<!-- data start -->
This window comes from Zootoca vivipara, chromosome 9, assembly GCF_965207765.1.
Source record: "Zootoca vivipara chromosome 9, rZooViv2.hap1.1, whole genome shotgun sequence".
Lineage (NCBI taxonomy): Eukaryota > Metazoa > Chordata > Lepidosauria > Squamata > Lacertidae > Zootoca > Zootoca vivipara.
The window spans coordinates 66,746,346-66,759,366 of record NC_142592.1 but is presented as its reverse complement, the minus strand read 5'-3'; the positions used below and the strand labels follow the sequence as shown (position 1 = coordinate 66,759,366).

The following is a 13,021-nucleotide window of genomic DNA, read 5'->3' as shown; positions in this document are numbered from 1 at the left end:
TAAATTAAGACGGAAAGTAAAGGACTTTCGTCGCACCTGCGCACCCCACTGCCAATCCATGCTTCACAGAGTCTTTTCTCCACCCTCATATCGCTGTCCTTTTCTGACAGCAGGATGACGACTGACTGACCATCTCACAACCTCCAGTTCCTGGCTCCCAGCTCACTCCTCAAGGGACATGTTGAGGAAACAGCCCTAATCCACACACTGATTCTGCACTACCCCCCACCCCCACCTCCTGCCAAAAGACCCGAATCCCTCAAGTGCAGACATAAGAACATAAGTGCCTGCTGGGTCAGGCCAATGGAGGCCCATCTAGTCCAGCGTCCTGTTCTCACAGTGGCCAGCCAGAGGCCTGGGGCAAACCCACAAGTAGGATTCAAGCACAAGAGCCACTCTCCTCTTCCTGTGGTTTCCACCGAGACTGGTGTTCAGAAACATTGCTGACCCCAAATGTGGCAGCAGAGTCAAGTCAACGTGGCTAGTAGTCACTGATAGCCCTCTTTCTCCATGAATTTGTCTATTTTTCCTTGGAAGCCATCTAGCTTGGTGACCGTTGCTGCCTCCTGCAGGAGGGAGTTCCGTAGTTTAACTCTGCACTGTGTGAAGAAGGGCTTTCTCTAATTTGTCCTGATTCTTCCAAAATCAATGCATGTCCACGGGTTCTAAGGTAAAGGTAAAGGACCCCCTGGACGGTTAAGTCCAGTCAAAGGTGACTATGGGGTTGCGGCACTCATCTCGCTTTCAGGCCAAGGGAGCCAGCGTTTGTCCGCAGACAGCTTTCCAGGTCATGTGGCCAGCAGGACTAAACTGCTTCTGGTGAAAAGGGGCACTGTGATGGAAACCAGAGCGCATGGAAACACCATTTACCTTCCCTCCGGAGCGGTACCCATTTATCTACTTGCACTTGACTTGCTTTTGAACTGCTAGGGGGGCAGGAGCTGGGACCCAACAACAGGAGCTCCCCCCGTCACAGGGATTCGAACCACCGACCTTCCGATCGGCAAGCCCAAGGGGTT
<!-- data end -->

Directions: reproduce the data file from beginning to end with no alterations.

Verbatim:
This window comes from Zootoca vivipara, chromosome 9, assembly GCF_965207765.1.
Source record: "Zootoca vivipara chromosome 9, rZooViv2.hap1.1, whole genome shotgun sequence".
Lineage (NCBI taxonomy): Eukaryota > Metazoa > Chordata > Lepidosauria > Squamata > Lacertidae > Zootoca > Zootoca vivipara.
The window spans coordinates 66,746,346-66,759,366 of record NC_142592.1 but is presented as its reverse complement, the minus strand read 5'-3'; the positions used below and the strand labels follow the sequence as shown (position 1 = coordinate 66,759,366).

The following is a 13,021-nucleotide window of genomic DNA, read 5'->3' as shown; positions in this document are numbered from 1 at the left end:
TAAATTAAGACGGAAAGTAAAGGACTTTCGTCGCACCTGCGCACCCCACTGCCAATCCATGCTTCACAGAGTCTTTTCTCCACCCTCATATCGCTGTCCTTTTCTGACAGCAGGATGACGACTGACTGACCATCTCACAACCTCCAGTTCCTGGCTCCCAGCTCACTCCTCAAGGGACATGTTGAGGAAACAGCCCTAATCCACACACTGATTCTGCACTACCCCCCACCCCCACCTCCTGCCAAAAGACCCGAATCCCTCAAGTGCAGACATAAGAACATAAGTGCCTGCTGGGTCAGGCCAATGGAGGCCCATCTAGTCCAGCGTCCTGTTCTCACAGTGGCCAGCCAGAGGCCTGGGGCAAACCCACAAGTAGGATTCAAGCACAAGAGCCACTCTCCTCTTCCTGTGGTTTCCACCGAGACTGGTGTTCAGAAACATTGCTGACCCCAAATGTGGCAGCAGAGTCAAGTCAACGTGGCTAGTAGTCACTGATAGCCCTCTTTCTCCATGAATTTGTCTATTTTTCCTTGGAAGCCATCTAGCTTGGTGACCGTTGCTGCCTCCTGCAGGAGGGAGTTCCGTAGTTTAACTCTGCACTGTGTGAAGAAGGGCTTTCTCTAATTTGTCCTGATTCTTCCAAAATCAATGCATGTCCACGGGTTCTAAGGTAAAGGTAAAGGACCCCCTGGACGGTTAAGTCCAGTCAAAGGTGACTATGGGGTTGCGGCACTCATCTCGCTTTCAGGCCAAGGGAGCCAGCGTTTGTCCGCAGACAGCTTTCCAGGTCATGTGGCCAGCAGGACTAAACTGCTTCTGGTGAAAAGGGGCACTGTGATGGAAACCAGAGCGCATGGAAACACCATTTACCTTCCCTCCGGAGCGGTACCCATTTATCTACTTGCACTTGACTTGCTTTTGAACTGCTAGGGGGGCAGGAGCTGGGACCCAACAACAGGAGCTCCCCCCGTCACAGGGATTCGAACCACCGACCTTCCGATCGGCAAGCCCAAGGGGTT